Keflavik to Gatwick - the return
After a few days in Reykavik it was time to head back. Iceland Airwaves Music Festival was on, which became of the trip’s focuses.
Airwaves was an Icelandair initiative to generate a bit of business off season and 2018 was the 20th anniversary. I tried to catch as many local up and coming acts as possible because the international artists will probably pass through London at some time.
I put together this short rough cut with little snippets from a variety of young Icelandic acts, plus a few Australian ones. Please feel free to show your support and watch or listen whilst reading the report, hopefully it will add a touch of colour about my trip.Watch/Listen herehttps://youtu.be/rZbTHb70aQ8
Although Iceland has some truly stunning natural beauty, many of the residential areas are pretty bleak looking. I can see how it has driven a surprisingly urban music scene.
We arrived at Keflavik just after the evening rush. Pottering around the town beforehand it was quite impressive to see a constant stream of aircraft leaving.
The checkin area was almost empty, apart from a few passengers queueing for Wizz. With an increasing number of Poles in Iceland, Wizz seem to have created a niche shuttling visiting family back and forth.
Security was a breaze, with no queues at all. The entire departure area was almost deserted, creating a very peaceful feel.
That got shattered when my friend discovered he’d left extremely expensive Bose headsets in our hire car. Thankfully the airport staff were extremely helpful and let him back into Iceland, which meant he was able to recover them. Icelandic pragmatism at its best, I can’t imagine UK airports would be so helpful.
I meanwhile minded the luggage and got some dinner, a rather sorry looking £8 burger.
The flight was boarding soon after 7pm, which of course just meant queue after queue. For some reason my boarding pass was rejected, in the end gate staff just ignored it and let me on.
It took about 15 minutes to reach the aircraft door, which seemed a very long time. No way could the scheduled turn around have been made without an early arrival.
OE-IZN awaited. This is an A320 which started life in 2016 with Air Berlin and ended up with Easyjet after they shut down. It has an Air Berlin interior, which is basically the same as Lufthansa, right down to the grey leather seats of the same model. I actually prefer it to Easyjet standard which I’d flown a couple of days before hand, in particular it had more knee room.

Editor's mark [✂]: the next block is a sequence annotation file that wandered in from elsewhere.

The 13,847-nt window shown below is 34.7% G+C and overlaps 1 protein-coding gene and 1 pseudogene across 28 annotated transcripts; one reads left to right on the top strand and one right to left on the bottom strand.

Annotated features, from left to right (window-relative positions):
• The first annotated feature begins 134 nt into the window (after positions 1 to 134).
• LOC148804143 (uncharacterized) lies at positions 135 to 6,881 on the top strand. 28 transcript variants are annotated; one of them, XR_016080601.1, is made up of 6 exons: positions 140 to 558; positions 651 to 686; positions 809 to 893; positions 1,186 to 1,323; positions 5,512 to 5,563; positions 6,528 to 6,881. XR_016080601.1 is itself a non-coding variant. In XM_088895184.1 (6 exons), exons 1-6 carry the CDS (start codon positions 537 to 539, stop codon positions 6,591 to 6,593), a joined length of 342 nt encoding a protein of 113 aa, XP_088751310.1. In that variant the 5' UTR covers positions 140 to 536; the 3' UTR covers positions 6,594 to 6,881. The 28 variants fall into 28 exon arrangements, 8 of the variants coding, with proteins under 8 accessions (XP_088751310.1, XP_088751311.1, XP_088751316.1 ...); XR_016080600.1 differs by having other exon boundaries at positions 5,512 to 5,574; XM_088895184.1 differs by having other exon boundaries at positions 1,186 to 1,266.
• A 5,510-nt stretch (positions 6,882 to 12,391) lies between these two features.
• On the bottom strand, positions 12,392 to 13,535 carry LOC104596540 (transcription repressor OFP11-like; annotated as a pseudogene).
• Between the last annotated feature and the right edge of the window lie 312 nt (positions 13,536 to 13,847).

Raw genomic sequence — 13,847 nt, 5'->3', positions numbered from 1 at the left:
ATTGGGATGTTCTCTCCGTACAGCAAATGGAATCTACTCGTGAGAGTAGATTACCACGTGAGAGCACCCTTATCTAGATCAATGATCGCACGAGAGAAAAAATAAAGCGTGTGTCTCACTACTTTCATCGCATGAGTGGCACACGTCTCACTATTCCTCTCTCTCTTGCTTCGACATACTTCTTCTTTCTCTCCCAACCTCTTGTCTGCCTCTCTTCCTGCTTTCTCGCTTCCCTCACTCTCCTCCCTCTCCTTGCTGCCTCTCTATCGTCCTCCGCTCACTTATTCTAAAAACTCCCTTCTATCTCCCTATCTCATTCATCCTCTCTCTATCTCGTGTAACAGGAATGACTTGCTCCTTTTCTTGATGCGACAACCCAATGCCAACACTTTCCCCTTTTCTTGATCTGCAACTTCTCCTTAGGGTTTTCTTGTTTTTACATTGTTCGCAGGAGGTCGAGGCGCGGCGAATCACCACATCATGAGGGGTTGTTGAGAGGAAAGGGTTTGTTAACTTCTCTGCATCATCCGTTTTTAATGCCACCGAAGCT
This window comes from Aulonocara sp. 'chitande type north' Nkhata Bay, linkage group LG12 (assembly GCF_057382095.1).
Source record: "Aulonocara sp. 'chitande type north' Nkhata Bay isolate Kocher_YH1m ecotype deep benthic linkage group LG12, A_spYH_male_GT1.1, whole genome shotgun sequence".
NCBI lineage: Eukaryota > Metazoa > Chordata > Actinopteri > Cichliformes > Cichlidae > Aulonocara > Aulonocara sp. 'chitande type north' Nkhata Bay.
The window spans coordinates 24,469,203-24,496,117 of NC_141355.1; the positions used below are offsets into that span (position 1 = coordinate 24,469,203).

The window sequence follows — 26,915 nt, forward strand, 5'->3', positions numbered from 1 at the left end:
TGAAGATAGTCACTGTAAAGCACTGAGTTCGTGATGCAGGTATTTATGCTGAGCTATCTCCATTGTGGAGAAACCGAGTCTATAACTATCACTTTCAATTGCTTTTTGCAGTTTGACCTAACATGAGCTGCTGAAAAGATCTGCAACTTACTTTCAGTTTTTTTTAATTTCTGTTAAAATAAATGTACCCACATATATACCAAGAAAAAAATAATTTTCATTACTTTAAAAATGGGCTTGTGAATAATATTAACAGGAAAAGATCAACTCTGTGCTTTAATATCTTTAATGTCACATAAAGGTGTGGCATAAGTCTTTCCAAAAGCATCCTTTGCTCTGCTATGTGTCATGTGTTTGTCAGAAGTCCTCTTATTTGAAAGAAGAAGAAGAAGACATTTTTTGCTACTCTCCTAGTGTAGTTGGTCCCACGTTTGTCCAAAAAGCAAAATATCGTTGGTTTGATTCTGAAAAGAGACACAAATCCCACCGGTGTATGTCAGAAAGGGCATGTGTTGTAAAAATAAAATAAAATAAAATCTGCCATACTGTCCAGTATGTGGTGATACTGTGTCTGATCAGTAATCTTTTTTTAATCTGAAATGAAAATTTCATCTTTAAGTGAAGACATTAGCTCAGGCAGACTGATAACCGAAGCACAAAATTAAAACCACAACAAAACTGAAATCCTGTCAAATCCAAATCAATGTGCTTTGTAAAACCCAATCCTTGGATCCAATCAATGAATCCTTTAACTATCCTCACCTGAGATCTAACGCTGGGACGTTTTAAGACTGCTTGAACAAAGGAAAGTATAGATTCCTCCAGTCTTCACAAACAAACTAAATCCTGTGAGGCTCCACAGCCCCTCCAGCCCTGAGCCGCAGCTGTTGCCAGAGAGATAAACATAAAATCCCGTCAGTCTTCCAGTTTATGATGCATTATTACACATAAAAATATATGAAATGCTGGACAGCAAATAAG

The downside is the antimacassars don’t fit and ended up everywhere. This made the cabin seem a little messy.
Our captain made a thorough announcement, explaining we’d enter the UK around Stornaway and overfly Blackpool. After take off he announced the Northern Lights were visible, so the cabin crew kept the lights darkened and delayed service until people had taken photographs. This took a good twenty minutes as passengers scrambled to catch them. Contrary to popular belief, Iceland isn’t the greatest spot to catch them, so those on board were quite excited.
My camera is very poor in dark light, but this just about gives you an idea.
Service commenced around 45 minutes after take off once the cabin had settled down. I ordered a Cadbury’s Hot Chocolate, which came in a large cup. The stewardess was very pleasant and nice when I needed to change credit cards.
I then dozed listening to some podcasts, sipping my hot chocolate. The cabin was very warm and the leather made this a little sticky.
About an hour out of Gatwick the crew came around with duty free, cigarets were doing a roaring trade. They then came around again to collect for Breast and Prostate Cancer. There was no second round from the trolley on this flight, not surprising as the first was delayed.
Over Blackpool the captain told us landing at Gatwick would be rough due to thunder storms but that we’d be early. The crew started to prepare the cabin quite early, wise as once we reached the south of England there were some pretty rough air pockets.
Touch down was a tad rough and the aircraft fish tailed a little down the wet runway. Thankfully we pulled up to main North Terminal building. I say that, as although the bridge provides amazing views of the field, unfortunately rail engineering works were starting in 40 minutes, so we needed to race through the terminal.
Exit was via stairs into the heavy rain, thankfully I had my waterproof cost with a hood on. Others were not as lucky.
Rushing through we managed to jump on the second from last train, with me elbowing the doors back open. Verdict:
Leaving aside the easyjet staff at Luton’s Ibis Budget, overall it was a very professional experience. At just £46 return, new aircraft, operated on time by professional crew - there is very little bad one can say.
My only comment would be that Easyjet’s new seat does limit your leg room more than before, the German Air Berlin designed cabin was much better in this regard.